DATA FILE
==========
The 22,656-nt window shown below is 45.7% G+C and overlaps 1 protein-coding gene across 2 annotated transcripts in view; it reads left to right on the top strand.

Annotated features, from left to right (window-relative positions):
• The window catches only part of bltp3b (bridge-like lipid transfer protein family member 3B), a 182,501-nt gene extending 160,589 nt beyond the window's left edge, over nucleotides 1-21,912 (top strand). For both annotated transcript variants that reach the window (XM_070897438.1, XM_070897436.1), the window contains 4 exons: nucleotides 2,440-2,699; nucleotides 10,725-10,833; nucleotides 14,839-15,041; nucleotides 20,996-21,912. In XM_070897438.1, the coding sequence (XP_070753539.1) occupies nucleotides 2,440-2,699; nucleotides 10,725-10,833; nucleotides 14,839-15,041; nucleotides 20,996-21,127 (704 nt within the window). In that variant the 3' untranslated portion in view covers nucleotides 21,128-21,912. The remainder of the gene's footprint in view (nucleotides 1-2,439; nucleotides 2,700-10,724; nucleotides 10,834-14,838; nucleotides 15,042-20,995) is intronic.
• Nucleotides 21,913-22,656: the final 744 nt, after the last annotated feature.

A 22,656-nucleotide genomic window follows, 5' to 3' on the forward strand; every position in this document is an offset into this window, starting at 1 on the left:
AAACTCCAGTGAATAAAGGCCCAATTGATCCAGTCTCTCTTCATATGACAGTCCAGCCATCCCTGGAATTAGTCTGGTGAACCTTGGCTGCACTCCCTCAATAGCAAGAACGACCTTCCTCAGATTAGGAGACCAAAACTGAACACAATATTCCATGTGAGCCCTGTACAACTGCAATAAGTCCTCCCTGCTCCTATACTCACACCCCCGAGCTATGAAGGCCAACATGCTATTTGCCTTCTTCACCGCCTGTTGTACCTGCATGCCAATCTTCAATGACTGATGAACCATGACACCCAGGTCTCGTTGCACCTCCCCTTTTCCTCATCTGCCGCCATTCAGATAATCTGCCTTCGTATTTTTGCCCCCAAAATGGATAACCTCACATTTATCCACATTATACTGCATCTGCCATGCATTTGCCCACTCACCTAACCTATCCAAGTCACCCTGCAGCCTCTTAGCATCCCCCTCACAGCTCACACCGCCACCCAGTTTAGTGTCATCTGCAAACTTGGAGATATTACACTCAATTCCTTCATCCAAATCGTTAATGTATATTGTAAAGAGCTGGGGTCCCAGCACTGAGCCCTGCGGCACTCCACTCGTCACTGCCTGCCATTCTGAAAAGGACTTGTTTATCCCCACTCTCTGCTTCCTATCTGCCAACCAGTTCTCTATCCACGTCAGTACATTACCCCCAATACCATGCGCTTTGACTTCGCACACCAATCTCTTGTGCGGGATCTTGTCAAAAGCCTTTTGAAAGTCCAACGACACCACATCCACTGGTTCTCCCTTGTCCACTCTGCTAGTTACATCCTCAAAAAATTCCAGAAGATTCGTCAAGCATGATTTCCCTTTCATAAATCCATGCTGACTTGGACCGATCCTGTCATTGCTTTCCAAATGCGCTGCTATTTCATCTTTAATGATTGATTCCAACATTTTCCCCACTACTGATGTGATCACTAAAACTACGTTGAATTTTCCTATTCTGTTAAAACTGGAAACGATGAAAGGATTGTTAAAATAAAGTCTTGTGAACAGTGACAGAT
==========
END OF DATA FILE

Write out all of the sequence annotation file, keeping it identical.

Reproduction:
The 22,656-nt window shown below is 45.7% G+C and overlaps 1 protein-coding gene across 2 annotated transcripts in view; it reads left to right on the top strand.

Annotated features, from left to right (window-relative positions):
• The window catches only part of bltp3b (bridge-like lipid transfer protein family member 3B), a 182,501-nt gene extending 160,589 nt beyond the window's left edge, over nucleotides 1-21,912 (top strand). For both annotated transcript variants that reach the window (XM_070897438.1, XM_070897436.1), the window contains 4 exons: nucleotides 2,440-2,699; nucleotides 10,725-10,833; nucleotides 14,839-15,041; nucleotides 20,996-21,912. In XM_070897438.1, the coding sequence (XP_070753539.1) occupies nucleotides 2,440-2,699; nucleotides 10,725-10,833; nucleotides 14,839-15,041; nucleotides 20,996-21,127 (704 nt within the window). In that variant the 3' untranslated portion in view covers nucleotides 21,128-21,912. The remainder of the gene's footprint in view (nucleotides 1-2,439; nucleotides 2,700-10,724; nucleotides 10,834-14,838; nucleotides 15,042-20,995) is intronic.
• Nucleotides 21,913-22,656: the final 744 nt, after the last annotated feature.

A 22,656-nucleotide genomic window follows, 5' to 3' on the forward strand; every position in this document is an offset into this window, starting at 1 on the left:
AAACTCCAGTGAATAAAGGCCCAATTGATCCAGTCTCTCTTCATATGACAGTCCAGCCATCCCTGGAATTAGTCTGGTGAACCTTGGCTGCACTCCCTCAATAGCAAGAACGACCTTCCTCAGATTAGGAGACCAAAACTGAACACAATATTCCATGTGAGCCCTGTACAACTGCAATAAGTCCTCCCTGCTCCTATACTCACACCCCCGAGCTATGAAGGCCAACATGCTATTTGCCTTCTTCACCGCCTGTTGTACCTGCATGCCAATCTTCAATGACTGATGAACCATGACACCCAGGTCTCGTTGCACCTCCCCTTTTCCTCATCTGCCGCCATTCAGATAATCTGCCTTCGTATTTTTGCCCCCAAAATGGATAACCTCACATTTATCCACATTATACTGCATCTGCCATGCATTTGCCCACTCACCTAACCTATCCAAGTCACCCTGCAGCCTCTTAGCATCCCCCTCACAGCTCACACCGCCACCCAGTTTAGTGTCATCTGCAAACTTGGAGATATTACACTCAATTCCTTCATCCAAATCGTTAATGTATATTGTAAAGAGCTGGGGTCCCAGCACTGAGCCCTGCGGCACTCCACTCGTCACTGCCTGCCATTCTGAAAAGGACTTGTTTATCCCCACTCTCTGCTTCCTATCTGCCAACCAGTTCTCTATCCACGTCAGTACATTACCCCCAATACCATGCGCTTTGACTTCGCACACCAATCTCTTGTGCGGGATCTTGTCAAAAGCCTTTTGAAAGTCCAACGACACCACATCCACTGGTTCTCCCTTGTCCACTCTGCTAGTTACATCCTCAAAAAATTCCAGAAGATTCGTCAAGCATGATTTCCCTTTCATAAATCCATGCTGACTTGGACCGATCCTGTCATTGCTTTCCAAATGCGCTGCTATTTCATCTTTAATGATTGATTCCAACATTTTCCCCACTACTGATGTGATCACTAAAACTACGTTGAATTTTCCTATTCTGTTAAAACTGGAAACGATGAAAGGATTGTTAAAATAAAGTCTTGTGAACAGTGACAGAT